"For ten consecutive years, Malaysia, a multiracial country country which had always believed in free market, grew by 8 percent plus annually. It had always been politically stable and economically resilient. Its currency was strong and its international debts were well within accepted limits. Indeed, it was able to prepay loans repeatedly. It eas certainly not a candidate for severe recession. A slowdown in growth perhaps, but not economic and financial turmoil."

"Yet in July 1997, its currency began to devalue rapidly and its stock market plunged to extremely low levels. The pundits aver that this sudden downturn was due to bad governance and the contagion effect of the fall of the Thai baht. The fall in the value of the ringgit and stock-market capitalisation looked likely to be continuous and could not be arrested. Malaysians are bewildered as they found themselves suddenly impoverished."

"The country and the government were completely unprepared to deal with the seriously deteriorating economy."

But government leaders quickly identified currency traders and short-term investors as the culprits responsible for the turmoil was not enough. It was necessary to understand how they operated and how to counter their attacks on the Malaysian economy. "It is my sincere hope that in detailing the country's experience in handling the economic and financial turmoil, Malaysians will understand the very serious difficulty the country was in and appreciate the measures taken by the government to overcome the turmoil. It is also hoped that Malaysia's experience will provide invaluable lessons to other countries which might face similar situations."


In MALAYS FORGET EASILY, Dr Mahathir Mohammad speaks his mind by imploring the Malays to overcome their weaknesses, defy stereotyping and never ever forget the history of their struggle.

In one of his bluntest wake-up calls to the Malays, Dr Mahathir drives home the fact that the Malay mindset must change to enable them to face up to the tough challenges that lie ahead. They must make an effort to be hardworking, strive hard to seek knowledge and other essential skills, and to hold on to good values in their conduct. They must never take their special rights for granted. They must discard the belief that they will always be safe and to start thinking they may no longer be protected by their special rights and privileges.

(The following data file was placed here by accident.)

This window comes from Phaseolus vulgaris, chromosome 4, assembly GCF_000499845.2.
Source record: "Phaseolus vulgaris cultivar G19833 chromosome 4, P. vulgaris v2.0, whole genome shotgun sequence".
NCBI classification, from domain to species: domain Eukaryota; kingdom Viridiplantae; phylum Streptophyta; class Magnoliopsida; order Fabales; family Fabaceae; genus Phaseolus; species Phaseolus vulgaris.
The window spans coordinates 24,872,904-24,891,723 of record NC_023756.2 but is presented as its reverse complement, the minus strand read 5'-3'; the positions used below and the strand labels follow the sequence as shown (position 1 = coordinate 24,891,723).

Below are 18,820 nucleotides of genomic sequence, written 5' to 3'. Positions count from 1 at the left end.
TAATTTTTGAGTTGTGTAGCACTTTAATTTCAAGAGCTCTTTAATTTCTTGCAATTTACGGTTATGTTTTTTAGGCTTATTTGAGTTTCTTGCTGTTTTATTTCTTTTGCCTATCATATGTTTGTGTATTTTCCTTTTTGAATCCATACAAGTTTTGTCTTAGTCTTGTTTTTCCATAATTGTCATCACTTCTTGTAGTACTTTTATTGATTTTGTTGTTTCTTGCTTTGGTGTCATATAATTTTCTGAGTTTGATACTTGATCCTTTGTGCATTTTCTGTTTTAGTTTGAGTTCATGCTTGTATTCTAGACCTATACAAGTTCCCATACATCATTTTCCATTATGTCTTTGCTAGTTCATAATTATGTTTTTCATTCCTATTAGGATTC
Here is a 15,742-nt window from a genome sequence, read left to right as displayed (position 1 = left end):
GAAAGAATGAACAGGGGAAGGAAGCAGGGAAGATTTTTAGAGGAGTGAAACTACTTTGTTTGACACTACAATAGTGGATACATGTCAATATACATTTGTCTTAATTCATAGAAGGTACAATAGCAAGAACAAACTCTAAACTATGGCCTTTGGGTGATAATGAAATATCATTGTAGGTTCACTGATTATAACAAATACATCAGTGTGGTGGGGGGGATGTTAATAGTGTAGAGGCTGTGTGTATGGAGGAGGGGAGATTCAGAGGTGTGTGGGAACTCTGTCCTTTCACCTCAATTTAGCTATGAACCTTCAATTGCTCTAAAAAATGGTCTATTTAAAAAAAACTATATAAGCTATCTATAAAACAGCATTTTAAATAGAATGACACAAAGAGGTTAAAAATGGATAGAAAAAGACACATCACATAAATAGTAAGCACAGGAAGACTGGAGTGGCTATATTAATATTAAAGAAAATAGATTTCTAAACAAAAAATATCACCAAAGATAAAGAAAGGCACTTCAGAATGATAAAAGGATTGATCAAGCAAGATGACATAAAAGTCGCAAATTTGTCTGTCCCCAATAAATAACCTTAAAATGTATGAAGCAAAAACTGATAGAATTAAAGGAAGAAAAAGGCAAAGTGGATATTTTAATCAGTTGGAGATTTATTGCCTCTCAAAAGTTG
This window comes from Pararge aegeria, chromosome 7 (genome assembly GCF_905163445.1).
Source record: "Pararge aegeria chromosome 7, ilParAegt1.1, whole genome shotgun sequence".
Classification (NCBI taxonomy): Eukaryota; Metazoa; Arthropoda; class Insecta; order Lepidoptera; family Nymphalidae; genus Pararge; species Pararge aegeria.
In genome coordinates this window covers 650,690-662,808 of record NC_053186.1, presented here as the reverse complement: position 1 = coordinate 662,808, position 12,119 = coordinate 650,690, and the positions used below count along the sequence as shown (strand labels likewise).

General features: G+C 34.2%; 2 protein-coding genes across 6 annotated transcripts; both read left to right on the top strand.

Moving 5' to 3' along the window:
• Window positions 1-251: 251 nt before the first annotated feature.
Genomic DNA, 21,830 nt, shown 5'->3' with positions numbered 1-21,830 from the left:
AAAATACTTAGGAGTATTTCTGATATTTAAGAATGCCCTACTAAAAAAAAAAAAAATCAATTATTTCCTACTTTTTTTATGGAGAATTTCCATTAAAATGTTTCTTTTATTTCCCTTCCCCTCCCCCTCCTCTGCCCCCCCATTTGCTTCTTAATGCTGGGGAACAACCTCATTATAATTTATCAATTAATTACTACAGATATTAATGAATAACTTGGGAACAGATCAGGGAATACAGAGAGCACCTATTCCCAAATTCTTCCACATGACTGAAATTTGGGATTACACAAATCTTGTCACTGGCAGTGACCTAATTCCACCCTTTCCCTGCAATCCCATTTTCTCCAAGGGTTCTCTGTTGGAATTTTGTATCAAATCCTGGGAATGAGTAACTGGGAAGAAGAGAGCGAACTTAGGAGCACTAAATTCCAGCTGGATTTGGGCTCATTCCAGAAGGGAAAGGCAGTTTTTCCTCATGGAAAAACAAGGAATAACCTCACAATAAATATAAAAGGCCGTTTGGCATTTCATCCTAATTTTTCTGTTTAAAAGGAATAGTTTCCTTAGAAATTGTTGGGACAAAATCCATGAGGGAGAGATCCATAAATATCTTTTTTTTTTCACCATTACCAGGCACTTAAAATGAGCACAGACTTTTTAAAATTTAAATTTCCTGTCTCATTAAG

There is now a worldwide public backlash against the effects of globalisation, which had once been thought of as an inevitable and universally good force. In this book, Dr Mahathir Mohammad provides an incisive critique of the main aspects of globalisation and explanation for this changing tide of opinion against the concept of globalisation.

Globalisation, deregulation and liberalization in a borderless world must be handled with care as they are means to an end-not ends in themselves. Globalisation must result in a better life for all. Thought the mobility of capital flows across borders is an efficient way of allocating resources globally and channeling them to developing countries, such mobility volatility and provides an opportunity for speculative attacks against currencies that threatens the economic stability of less developed countries.

Dr Mahathir has been warning the warning the world of the inequities and dangers of globalisation years before it was fashionable to criticize this concept. His lack of inhibition I speaking his mind-even when his opinions go against conventional wisdom-is now well documented. He pulls no punches when he describes the events of the Asian financial crisis of 1997, the mechanics of currency speculation and the effects of the volatile inflows and outflows of foreign funds, as well as the measures Malaysia took to counter the crisis.

Policymakers, researchers and those who want to know about the current trends in globalisation-and about its pitfalls-will find this timely and compelling reading.


A Speech by Dr Mahathir Mohammad at the World Economic Forum Special Session in New York on February 3, 2002


Selected speeches of Dr Mahathir Mohammad. Managing the Malaysian Economy Politics, Democracy and The New Asia Globalisation, Smart Partnership and Goverment Islam and the Muslim Umah Regional Cooperation and the Digital Economy.